Erasmus Exercise: Explained

In 1512, the Dutch humanist Desiderius Erasmus (1466-1536) published De Copia (meaning “on command of language” or “richness of expression”).  Erasmus’s book was one of the most influential rhetoric texts of the European Renaissance. One exercise in De Copia directs students to compose several hundred variations of one sentence.  This exercise has three purposes: (1)   …

Sentence Components: Parallelism & Sentence Layering

Parallelism is the repetition of a grammatical structure to emphasize a relationship between ideas. Parallelism gives balance, focus, and clarity to a sentence. Parallelism establishes a pattern of repetition that writers can manipulate to create a vast array of rhetorical effects. Examples: Writers can reinforce and emphasize their use of parallelism by repeating one or…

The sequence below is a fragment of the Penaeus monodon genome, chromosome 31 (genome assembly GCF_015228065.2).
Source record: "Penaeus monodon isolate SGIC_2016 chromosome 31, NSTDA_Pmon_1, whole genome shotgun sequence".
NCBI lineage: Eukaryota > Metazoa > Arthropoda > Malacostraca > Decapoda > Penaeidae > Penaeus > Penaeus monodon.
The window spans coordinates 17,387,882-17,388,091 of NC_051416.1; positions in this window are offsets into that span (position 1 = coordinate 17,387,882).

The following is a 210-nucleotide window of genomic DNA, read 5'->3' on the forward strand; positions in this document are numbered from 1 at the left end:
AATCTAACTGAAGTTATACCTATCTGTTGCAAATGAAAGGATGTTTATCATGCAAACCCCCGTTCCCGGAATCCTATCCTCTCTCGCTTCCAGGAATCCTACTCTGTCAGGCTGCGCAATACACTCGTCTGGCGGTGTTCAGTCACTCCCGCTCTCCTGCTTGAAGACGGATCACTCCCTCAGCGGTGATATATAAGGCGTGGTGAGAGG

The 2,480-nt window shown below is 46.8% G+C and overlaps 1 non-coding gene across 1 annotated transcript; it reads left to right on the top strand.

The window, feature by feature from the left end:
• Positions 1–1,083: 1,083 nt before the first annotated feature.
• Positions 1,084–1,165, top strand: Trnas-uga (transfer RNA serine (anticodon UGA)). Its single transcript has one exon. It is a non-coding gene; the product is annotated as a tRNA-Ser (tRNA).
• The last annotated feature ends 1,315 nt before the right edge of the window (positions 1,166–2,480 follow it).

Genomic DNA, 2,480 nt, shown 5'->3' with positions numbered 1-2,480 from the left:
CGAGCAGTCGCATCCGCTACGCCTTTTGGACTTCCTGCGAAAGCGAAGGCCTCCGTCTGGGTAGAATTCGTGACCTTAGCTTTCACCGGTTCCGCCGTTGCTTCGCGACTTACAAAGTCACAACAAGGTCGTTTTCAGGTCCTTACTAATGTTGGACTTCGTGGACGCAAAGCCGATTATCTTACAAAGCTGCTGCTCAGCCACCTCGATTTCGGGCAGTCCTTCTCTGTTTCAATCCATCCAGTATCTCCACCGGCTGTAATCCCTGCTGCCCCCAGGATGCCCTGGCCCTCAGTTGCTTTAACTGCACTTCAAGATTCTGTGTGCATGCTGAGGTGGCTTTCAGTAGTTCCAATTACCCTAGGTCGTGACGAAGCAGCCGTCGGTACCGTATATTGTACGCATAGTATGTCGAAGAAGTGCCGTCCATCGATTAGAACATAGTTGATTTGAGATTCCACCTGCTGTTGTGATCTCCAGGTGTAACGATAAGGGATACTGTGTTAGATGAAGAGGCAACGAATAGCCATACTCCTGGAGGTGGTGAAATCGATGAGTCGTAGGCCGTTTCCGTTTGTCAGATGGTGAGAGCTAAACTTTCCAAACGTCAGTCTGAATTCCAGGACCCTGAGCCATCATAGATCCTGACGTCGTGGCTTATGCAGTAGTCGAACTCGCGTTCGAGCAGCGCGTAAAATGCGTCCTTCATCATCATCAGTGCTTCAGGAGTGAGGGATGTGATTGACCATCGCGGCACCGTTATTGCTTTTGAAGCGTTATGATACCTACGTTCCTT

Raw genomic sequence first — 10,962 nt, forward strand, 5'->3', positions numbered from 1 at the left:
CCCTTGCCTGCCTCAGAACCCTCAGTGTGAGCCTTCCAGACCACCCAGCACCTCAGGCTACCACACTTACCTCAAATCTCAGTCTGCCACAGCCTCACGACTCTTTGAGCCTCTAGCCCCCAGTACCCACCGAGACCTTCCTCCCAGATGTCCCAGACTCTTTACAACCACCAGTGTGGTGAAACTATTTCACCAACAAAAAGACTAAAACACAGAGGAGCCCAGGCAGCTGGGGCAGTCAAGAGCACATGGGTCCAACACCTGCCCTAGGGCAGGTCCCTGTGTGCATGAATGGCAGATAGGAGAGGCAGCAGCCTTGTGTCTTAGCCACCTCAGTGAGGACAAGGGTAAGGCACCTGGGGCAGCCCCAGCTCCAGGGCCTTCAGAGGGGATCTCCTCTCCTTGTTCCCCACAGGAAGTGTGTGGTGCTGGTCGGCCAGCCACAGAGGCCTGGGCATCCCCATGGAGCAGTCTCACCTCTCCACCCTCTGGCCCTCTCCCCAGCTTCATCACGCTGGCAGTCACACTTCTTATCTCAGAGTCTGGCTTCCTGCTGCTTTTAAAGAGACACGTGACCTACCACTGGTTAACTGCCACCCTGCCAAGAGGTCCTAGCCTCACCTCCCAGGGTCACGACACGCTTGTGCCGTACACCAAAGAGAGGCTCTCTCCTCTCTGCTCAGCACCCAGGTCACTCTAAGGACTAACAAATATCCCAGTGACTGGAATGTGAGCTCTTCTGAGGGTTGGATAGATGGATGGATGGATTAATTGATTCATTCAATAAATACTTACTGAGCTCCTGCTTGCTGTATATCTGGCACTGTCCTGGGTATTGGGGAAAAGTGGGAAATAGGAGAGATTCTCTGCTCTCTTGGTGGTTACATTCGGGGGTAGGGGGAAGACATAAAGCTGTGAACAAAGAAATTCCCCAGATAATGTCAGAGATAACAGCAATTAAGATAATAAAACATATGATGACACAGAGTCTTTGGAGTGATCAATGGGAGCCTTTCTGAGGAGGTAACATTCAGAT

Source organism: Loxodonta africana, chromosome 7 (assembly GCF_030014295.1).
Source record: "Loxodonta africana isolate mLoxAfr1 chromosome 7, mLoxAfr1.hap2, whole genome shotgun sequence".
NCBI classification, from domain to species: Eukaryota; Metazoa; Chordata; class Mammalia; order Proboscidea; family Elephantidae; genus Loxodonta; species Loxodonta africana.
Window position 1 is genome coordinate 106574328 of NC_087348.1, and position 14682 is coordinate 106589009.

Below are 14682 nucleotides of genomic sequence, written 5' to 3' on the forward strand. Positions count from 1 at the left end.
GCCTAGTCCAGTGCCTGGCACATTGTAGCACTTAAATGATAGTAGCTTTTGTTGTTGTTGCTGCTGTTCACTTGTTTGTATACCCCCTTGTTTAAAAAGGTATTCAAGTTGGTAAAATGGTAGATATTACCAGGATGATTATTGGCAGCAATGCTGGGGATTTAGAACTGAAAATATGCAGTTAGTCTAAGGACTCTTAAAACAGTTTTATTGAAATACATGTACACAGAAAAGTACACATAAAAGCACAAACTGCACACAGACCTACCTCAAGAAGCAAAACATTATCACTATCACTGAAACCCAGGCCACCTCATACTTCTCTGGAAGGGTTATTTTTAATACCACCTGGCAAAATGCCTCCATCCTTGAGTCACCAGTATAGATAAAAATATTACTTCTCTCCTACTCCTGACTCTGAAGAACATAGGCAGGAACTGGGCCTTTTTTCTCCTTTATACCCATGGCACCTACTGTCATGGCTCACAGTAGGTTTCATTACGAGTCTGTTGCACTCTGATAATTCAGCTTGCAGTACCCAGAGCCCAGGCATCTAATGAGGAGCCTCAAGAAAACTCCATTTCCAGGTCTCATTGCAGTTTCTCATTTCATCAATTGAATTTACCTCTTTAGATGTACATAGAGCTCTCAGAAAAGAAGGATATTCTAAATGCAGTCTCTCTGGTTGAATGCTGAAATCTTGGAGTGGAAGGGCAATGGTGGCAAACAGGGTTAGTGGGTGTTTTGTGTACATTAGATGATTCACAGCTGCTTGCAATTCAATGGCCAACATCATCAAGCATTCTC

Sentence Components: Periodic & Cumulative Sentence, Absolute Phrase

USE A PERIODIC SENTENCE In a periodic sentence, descriptive elements (or details) introduce the sentence, pushing the complete thought to the end of the sentence. This pattern proves quite effective for emphasis or suspense because the most emphatic point of a sentence is the end.  Periodic sentences are usually long, complex sentences, the independent clause…